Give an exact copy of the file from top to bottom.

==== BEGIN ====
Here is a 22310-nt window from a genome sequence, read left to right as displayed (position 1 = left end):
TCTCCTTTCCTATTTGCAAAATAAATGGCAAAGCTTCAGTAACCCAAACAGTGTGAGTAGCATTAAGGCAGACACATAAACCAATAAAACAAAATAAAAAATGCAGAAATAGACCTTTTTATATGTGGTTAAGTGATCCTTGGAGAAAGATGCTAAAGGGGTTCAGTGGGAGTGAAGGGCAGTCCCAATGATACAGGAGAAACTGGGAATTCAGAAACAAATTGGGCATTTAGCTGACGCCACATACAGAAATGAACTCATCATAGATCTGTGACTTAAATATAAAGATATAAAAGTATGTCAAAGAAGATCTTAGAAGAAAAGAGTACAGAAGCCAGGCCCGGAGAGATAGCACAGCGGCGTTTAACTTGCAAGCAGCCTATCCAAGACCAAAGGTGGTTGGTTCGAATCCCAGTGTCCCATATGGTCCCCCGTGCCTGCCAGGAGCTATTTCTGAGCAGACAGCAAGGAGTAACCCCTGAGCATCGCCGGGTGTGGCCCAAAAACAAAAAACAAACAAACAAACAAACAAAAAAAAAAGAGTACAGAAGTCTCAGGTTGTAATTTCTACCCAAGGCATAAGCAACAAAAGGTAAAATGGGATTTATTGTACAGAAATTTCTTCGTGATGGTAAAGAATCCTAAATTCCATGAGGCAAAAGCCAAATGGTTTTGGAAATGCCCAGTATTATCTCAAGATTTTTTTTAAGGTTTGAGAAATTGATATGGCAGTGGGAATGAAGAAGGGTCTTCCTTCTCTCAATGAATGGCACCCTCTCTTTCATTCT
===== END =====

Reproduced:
Here is a 22310-nt window from a genome sequence, read left to right as displayed (position 1 = left end):
TCTCCTTTCCTATTTGCAAAATAAATGGCAAAGCTTCAGTAACCCAAACAGTGTGAGTAGCATTAAGGCAGACACATAAACCAATAAAACAAAATAAAAAATGCAGAAATAGACCTTTTTATATGTGGTTAAGTGATCCTTGGAGAAAGATGCTAAAGGGGTTCAGTGGGAGTGAAGGGCAGTCCCAATGATACAGGAGAAACTGGGAATTCAGAAACAAATTGGGCATTTAGCTGACGCCACATACAGAAATGAACTCATCATAGATCTGTGACTTAAATATAAAGATATAAAAGTATGTCAAAGAAGATCTTAGAAGAAAAGAGTACAGAAGCCAGGCCCGGAGAGATAGCACAGCGGCGTTTAACTTGCAAGCAGCCTATCCAAGACCAAAGGTGGTTGGTTCGAATCCCAGTGTCCCATATGGTCCCCCGTGCCTGCCAGGAGCTATTTCTGAGCAGACAGCAAGGAGTAACCCCTGAGCATCGCCGGGTGTGGCCCAAAAACAAAAAACAAACAAACAAACAAACAAAAAAAAAAGAGTACAGAAGTCTCAGGTTGTAATTTCTACCCAAGGCATAAGCAACAAAAGGTAAAATGGGATTTATTGTACAGAAATTTCTTCGTGATGGTAAAGAATCCTAAATTCCATGAGGCAAAAGCCAAATGGTTTTGGAAATGCCCAGTATTATCTCAAGATTTTTTTTAAGGTTTGAGAAATTGATATGGCAGTGGGAATGAAGAAGGGTCTTCCTTCTCTCAATGAATGGCACCCTCTCTTTCATTCT